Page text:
Content Note: This post has been enabled by Telecom NZ , but the thoughts are my own. Find out more about the HTC One here, you can find out more about Android on the Telecom Network here. Scoop TechLab is a project of Scoop Independent Media www.scoop.co.nz. It is edited by Scoop Editor Alastair Thompson.
Now, let it be known right from the get-go that I’m relatively uncool when it comes to smart phones and techy-type stuff.
It was only just over a year ago that I bought an Ideos X5 from 2Degrees after losing (and I still don’t know where it ended up) my relatively primitive Nokia (not a smartphone).
I was somewhat relieved to find it was the same phone that number one son had bought – and he’d gone through much more cost/value/benefit(s) calculations than me.
This was a Google Android phone as well – yippee, all my contacts were easily available and updateable.
It was a gradual introduction to what you could do with a smartphone – and its limitations.
So, when I received a HTC One to review, my first thought was wow – this is so much better looking than my present phone.
The number two son went, ‘heck dad, this is one of the top phones of the moment and you don’t even know what to do with it’.
True. In a world of Facebook and Twitter , gaming and watching Youtube, I merely scratch its surface.
But, I certainly look the part with this new phone.
And where it gets it right from the get-go is it looks gorgeous. According to HTC, (and appealing to my inner-craftsman) its rounded and bevelled aluminium back takes 200 minutes to make using CNC and diamond cutters. You can check out this process here by clicking on the video.
What HTC manage to achieve is a phone which though 9.3mmm thick, feels much thinner because it tapers to 4mm at its edges.
It is a phone that invites being touched, handled – like a good tool from that point of view.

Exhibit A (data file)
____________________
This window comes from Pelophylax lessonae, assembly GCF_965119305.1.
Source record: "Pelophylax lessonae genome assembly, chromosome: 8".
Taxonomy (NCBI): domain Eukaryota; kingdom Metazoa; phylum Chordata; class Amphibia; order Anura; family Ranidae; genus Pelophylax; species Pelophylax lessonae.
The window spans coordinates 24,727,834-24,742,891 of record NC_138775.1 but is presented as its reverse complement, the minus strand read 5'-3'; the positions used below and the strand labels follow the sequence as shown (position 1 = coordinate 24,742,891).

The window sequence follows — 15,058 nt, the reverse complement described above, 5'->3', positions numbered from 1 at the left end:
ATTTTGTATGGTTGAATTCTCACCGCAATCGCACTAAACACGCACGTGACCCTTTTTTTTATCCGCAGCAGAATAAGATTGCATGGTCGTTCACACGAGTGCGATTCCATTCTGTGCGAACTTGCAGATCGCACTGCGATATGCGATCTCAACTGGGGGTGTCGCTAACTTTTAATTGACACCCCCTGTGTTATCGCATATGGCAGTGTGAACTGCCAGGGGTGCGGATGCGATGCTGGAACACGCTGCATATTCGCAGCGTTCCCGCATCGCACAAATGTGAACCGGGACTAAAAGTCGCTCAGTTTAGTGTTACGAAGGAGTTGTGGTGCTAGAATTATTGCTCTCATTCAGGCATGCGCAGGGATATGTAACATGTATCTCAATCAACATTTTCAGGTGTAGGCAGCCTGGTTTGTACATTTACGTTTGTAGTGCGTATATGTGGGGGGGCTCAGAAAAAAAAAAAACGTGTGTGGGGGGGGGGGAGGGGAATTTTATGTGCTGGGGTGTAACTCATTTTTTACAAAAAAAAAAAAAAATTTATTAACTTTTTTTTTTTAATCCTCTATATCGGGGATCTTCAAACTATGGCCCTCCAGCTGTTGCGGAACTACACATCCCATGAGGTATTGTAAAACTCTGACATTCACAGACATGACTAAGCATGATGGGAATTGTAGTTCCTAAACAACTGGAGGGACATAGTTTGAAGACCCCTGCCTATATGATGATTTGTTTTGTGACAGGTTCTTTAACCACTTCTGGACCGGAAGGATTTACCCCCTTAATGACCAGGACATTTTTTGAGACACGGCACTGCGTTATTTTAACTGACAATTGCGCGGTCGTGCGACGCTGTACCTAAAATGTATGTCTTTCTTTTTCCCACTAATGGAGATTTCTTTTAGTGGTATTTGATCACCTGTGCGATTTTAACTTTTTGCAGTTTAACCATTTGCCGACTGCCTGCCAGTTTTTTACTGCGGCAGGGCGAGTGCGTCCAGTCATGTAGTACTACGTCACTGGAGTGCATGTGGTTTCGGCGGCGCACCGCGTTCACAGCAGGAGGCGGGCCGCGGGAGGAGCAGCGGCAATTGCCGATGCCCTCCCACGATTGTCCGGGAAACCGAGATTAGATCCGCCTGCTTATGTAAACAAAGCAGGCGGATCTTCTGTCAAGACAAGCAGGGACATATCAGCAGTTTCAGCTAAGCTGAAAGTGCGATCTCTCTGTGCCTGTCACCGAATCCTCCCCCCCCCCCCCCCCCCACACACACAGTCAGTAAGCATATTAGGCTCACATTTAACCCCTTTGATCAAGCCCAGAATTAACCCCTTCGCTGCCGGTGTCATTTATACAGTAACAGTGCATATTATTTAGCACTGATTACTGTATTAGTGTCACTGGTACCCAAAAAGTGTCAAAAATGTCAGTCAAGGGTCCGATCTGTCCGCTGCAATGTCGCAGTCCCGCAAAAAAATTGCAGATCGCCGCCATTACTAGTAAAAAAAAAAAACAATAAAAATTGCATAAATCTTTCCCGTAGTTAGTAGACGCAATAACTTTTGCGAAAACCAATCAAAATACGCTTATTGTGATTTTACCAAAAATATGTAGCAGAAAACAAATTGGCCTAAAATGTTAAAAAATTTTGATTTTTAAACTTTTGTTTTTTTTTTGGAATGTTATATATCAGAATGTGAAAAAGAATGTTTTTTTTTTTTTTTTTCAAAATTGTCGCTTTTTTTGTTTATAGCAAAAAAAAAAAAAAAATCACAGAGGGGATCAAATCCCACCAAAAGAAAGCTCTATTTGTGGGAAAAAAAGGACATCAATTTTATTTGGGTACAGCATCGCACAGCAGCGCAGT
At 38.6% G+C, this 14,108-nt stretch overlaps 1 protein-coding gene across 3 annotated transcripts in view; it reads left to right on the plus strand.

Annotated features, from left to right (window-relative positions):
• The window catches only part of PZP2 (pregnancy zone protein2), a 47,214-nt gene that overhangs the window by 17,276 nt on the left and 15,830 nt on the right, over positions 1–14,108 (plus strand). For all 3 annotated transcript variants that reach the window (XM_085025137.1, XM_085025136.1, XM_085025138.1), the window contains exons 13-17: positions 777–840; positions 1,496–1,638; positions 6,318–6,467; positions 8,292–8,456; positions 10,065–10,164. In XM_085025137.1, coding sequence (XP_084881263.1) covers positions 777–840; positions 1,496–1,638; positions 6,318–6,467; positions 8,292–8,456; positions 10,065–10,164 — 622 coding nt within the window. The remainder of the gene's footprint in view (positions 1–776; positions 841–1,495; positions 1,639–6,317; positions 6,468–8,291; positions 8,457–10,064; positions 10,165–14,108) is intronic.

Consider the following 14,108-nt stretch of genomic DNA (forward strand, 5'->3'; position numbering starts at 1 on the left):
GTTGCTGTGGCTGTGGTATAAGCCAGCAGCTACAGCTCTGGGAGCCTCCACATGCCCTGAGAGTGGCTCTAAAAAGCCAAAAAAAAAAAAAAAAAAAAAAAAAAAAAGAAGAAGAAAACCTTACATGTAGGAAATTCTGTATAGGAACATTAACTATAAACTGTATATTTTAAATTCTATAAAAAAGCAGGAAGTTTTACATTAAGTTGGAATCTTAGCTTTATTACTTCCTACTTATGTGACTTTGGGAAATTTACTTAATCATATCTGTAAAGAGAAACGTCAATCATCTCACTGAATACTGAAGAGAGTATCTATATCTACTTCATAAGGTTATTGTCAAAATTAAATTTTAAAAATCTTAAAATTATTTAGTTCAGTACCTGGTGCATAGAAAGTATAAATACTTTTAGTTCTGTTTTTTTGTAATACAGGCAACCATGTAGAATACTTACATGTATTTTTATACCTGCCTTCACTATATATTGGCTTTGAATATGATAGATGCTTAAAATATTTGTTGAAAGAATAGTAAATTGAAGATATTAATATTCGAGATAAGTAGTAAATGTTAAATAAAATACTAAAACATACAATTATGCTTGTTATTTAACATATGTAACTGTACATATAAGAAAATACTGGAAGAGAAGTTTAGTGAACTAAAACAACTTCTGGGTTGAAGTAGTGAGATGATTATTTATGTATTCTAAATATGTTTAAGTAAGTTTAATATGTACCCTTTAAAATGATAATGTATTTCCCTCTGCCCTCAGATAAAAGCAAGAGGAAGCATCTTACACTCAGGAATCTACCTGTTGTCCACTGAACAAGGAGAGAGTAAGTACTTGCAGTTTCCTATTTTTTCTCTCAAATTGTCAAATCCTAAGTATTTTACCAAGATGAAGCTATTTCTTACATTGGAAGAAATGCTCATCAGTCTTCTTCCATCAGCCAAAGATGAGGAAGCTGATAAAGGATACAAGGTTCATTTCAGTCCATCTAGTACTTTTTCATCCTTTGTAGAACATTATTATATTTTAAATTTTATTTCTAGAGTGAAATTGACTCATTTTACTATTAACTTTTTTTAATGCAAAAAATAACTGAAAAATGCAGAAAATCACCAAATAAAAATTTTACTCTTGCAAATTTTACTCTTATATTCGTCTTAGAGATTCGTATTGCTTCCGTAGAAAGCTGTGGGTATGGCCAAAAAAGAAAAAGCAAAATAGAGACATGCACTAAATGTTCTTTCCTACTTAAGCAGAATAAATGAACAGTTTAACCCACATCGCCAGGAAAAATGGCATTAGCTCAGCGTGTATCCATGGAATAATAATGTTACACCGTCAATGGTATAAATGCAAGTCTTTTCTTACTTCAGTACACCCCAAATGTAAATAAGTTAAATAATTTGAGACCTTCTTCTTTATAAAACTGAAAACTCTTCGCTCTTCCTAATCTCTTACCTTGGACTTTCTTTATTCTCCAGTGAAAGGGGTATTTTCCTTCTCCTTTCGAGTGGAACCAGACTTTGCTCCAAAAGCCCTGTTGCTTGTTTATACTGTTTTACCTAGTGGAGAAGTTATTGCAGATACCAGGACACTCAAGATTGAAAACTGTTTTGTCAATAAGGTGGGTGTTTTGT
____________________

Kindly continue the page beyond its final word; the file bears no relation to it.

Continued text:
I was also reminded (in fact told off), that I shouldn’t and didn’t need to use two hands/thumbs when using this HTC One.
“Look dad, you hold it in this hand, or this hand, and you just scroll,” which said ironically has a certain amusement.
Mind you, he’d also set up a few homescreen sites and apps and what have you on scroll pages which are handy – including a Flashlight.
The fifth scrolling screen has ‘Cut the Rope Time Travel’, Temple Run 2, Iron Man 3, RF13 (Real Football) and Hardest Game Ever 2 I also noticed.
Better have a look at these. Wow – fantastic graphics. Hell, I’d even be tempted to have a go if I can figure out how to pass and shoot. That’s due mostly to it being a 1920 x 1080 pixel screen (really high definition), across a 16:9 ratio. And given that its screen size is 138mm diagonal, compared to the X5’s 93mm, it makes reading emails and the like just that much easier as well.
It made my test of Youtube and U2, and ‘Whose going to ride your wild horses’ pretty special. HTC’s called their at-the-front stereo speakers BoomSound, (a bit too 1980s for me), but an impressively clear and vibrant sound from such a small set up.
It makes the thought of downloading and watching a feature film quite realistic – and something to try over the next couple of weeks.
So, how does it feel to have this HTC One?
Like a really good Christmas present that you forget you have, and then have the pleasure of reacquainting yourself with when it comes out of your pocket.